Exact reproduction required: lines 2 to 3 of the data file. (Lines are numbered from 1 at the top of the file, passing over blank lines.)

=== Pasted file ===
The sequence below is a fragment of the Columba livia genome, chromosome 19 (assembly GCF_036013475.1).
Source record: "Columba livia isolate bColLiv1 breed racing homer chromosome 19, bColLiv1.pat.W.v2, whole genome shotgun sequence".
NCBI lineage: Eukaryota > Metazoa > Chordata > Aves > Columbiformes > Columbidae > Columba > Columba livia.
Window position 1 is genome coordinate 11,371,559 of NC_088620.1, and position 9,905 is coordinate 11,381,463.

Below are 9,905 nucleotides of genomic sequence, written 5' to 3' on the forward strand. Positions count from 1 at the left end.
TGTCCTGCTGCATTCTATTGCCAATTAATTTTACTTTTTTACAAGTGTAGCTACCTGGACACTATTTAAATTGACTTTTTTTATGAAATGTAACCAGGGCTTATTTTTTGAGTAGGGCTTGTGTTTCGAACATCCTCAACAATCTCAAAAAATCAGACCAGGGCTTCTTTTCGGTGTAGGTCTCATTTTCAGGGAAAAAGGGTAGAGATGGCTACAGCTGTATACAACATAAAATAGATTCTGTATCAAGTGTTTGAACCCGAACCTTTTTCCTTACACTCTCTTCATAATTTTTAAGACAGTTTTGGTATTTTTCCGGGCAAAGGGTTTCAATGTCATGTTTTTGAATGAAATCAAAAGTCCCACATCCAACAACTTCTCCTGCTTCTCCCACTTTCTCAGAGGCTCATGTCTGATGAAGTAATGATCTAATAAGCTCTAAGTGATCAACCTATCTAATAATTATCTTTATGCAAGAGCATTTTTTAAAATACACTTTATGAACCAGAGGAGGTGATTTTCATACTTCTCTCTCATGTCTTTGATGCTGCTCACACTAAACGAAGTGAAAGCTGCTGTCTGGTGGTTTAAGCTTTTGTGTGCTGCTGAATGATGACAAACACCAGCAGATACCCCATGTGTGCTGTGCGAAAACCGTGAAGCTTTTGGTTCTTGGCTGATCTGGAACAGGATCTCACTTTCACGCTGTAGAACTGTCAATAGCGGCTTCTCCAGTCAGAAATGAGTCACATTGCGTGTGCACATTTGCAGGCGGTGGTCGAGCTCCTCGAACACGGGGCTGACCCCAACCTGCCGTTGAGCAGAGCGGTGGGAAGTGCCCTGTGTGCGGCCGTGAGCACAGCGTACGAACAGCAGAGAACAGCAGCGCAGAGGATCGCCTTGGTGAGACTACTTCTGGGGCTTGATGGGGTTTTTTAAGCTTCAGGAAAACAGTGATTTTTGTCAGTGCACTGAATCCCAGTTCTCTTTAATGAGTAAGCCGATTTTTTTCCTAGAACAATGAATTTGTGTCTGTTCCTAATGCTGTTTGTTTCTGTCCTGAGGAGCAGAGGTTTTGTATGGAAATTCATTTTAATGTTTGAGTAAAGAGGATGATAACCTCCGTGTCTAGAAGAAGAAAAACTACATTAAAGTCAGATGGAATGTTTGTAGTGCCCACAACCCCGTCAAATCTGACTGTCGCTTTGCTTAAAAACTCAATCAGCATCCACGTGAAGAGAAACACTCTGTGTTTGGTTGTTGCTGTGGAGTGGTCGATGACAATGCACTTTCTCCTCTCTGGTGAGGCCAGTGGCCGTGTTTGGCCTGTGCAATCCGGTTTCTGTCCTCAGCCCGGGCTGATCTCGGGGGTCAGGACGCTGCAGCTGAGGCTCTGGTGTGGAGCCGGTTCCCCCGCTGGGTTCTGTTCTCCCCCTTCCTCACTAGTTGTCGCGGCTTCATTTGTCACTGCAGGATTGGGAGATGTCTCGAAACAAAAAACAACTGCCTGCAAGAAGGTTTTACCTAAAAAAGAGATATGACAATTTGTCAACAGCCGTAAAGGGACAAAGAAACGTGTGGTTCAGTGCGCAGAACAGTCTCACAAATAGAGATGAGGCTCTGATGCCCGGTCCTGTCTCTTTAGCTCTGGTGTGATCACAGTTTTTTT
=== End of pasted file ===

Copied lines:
Source record: "Columba livia isolate bColLiv1 breed racing homer chromosome 19, bColLiv1.pat.W.v2, whole genome shotgun sequence".
NCBI lineage: Eukaryota > Metazoa > Chordata > Aves > Columbiformes > Columbidae > Columba > Columba livia.